This one is simple, before you go to design your first class ask yourself “am I an expert on this issue?” if the answer is yes then carry on. If the answer is no then you have two options;

  1. Become an expert.
    • Study every case study that you can get your hands on
    • Read every OSHA standard that pertains, and more importantly the interpretations that may go along with the standard.
    • Interview people that have life experiences affected by an accident that the law, if followed, would have prevented.
  2. Have someone who is an expert be a guest speaker.

Interactions

Nobody, and I mean nobody, likes to be preached at. As kids we went to school and listened to a teacher teach at us all day. That is called pedagogy, and essentially it is the art of teaching children. There is very little give and take, because most young students do not have the life experiences to contribute anything meaningful to the learning environment. The opposite of that, teaching adults, is called Andragogy and it leans heavily upon the life experiences that these adults bring to class with them. When you purposely design interactions into your training session you start to encourage the give, and take between the students and the rest of the class. Adult learners have a whole host of life experiences to draw from. A skillful instructor will draw these life experiences out of the adult learner through thought provoking questions, hypothetical situations and group activities.

PowerPoint as a Tool

I am pretty good at making eye catching Power Points. At one point, early on in my career, a mentor of mine asked me if I could teach as good without my PowerPoint to lean on. At the time I didn’t think I could. I was very PowerPoint dependent. Don’t get me wrong, PowerPoint is an amazing tool that helps us teach, but it is just that, a tool. What my mentor was telling me was, that PowerPoint is just a prop it’s not the show, the message is the show and you are the deliverer of the message. As far as PowerPoint goes I have a set of rules that I live by when using this as my preferred method for delivering training;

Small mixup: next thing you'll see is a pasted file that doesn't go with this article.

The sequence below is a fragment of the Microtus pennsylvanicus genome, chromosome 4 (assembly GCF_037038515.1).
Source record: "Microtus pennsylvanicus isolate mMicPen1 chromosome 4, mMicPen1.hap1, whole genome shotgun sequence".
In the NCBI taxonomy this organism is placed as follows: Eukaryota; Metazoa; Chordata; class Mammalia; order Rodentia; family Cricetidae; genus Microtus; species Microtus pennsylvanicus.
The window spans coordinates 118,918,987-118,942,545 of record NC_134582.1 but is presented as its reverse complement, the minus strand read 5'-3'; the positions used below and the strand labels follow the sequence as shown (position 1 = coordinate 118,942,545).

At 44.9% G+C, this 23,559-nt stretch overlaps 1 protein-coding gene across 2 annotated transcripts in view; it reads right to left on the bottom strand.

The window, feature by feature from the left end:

1. Less words, more impactful pictures.

If you build a slide with nothing but words that you copied and pasted onto it, you will end up just reading to your learners. Nobody wants to be read to for hours on end. They will just read ahead of you, or worse yet, just tune you out at some point.

  1. Change it up every 5- 10 slides.

In 2015 Kevin Mcspadden wrote an article in Time magazine titled, “You Now Have a Shorter Attention Span Than a Goldfish”. In the article Kevin says “Researchers in Canada surveyed 2,000 participants and studied the brain activity of 112 others using electroencephalograms (EEGs). Microsoft found that since the year 2000 (or about when the mobile revolution began) the average attention span dropped from 12 seconds to eight seconds.” A goldfish has an attention span of 9 seconds. To combat the ever-shortening attention spans of our adult learners you need to keep throwing them change ups. If you use PowerPoint as your medium then add something different in every 5-10 slides, something to wake them up. Here are a few examples:

  • Multiple Choice Question
  • Topic related video
  • Case Study
  • Group Activity
  • Game

Safety training does not have to suck, but for safety training to be high quality we need to give it the same attention that we do to our safe job site activities. It all comes down to pre-planning and design, does that sound familiar safety professionals?  To do a job safely, we encourage pre-planning your work and designing out hazards where we can. Training is no different. If what you are teaching is important, then plan out a successful engaging class. As for me, I will keep learning from every new teacher I have. Sometimes I am learning new teaching techniques, other times I am learning what I will absolutely not do in my classes.

If you would like to witness world class, engaging, safety training, our schedule can be found here;

https://mscss.us/safety-training-calendar/

Author: Bryan McCLure